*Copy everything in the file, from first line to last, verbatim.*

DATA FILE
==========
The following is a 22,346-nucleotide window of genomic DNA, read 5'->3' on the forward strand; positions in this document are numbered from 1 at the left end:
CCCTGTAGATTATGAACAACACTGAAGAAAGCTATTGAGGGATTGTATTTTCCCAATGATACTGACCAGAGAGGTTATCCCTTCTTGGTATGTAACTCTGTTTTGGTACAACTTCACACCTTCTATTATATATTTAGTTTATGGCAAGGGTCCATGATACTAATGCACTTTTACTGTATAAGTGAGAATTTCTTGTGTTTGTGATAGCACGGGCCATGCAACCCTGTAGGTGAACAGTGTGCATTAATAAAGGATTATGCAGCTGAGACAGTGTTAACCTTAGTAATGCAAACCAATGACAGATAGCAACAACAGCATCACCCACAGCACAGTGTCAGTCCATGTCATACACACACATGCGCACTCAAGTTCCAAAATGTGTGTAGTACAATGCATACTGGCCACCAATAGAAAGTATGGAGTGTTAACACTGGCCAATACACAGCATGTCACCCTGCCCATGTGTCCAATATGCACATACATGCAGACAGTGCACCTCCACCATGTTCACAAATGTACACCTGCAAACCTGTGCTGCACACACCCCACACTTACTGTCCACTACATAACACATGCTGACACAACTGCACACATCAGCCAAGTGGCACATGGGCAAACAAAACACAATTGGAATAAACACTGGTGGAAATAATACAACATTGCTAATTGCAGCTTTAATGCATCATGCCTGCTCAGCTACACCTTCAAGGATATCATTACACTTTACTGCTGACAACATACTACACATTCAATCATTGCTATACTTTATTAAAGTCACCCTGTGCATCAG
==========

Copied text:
The following is a 22,346-nucleotide window of genomic DNA, read 5'->3' on the forward strand; positions in this document are numbered from 1 at the left end:
CCCTGTAGATTATGAACAACACTGAAGAAAGCTATTGAGGGATTGTATTTTCCCAATGATACTGACCAGAGAGGTTATCCCTTCTTGGTATGTAACTCTGTTTTGGTACAACTTCACACCTTCTATTATATATTTAGTTTATGGCAAGGGTCCATGATACTAATGCACTTTTACTGTATAAGTGAGAATTTCTTGTGTTTGTGATAGCACGGGCCATGCAACCCTGTAGGTGAACAGTGTGCATTAATAAAGGATTATGCAGCTGAGACAGTGTTAACCTTAGTAATGCAAACCAATGACAGATAGCAACAACAGCATCACCCACAGCACAGTGTCAGTCCATGTCATACACACACATGCGCACTCAAGTTCCAAAATGTGTGTAGTACAATGCATACTGGCCACCAATAGAAAGTATGGAGTGTTAACACTGGCCAATACACAGCATGTCACCCTGCCCATGTGTCCAATATGCACATACATGCAGACAGTGCACCTCCACCATGTTCACAAATGTACACCTGCAAACCTGTGCTGCACACACCCCACACTTACTGTCCACTACATAACACATGCTGACACAACTGCACACATCAGCCAAGTGGCACATGGGCAAACAAAACACAATTGGAATAAACACTGGTGGAAATAATACAACATTGCTAATTGCAGCTTTAATGCATCATGCCTGCTCAGCTACACCTTCAAGGATATCATTACACTTTACTGCTGACAACATACTACACATTCAATCATTGCTATACTTTATTAAAGTCACCCTGTGCATCAG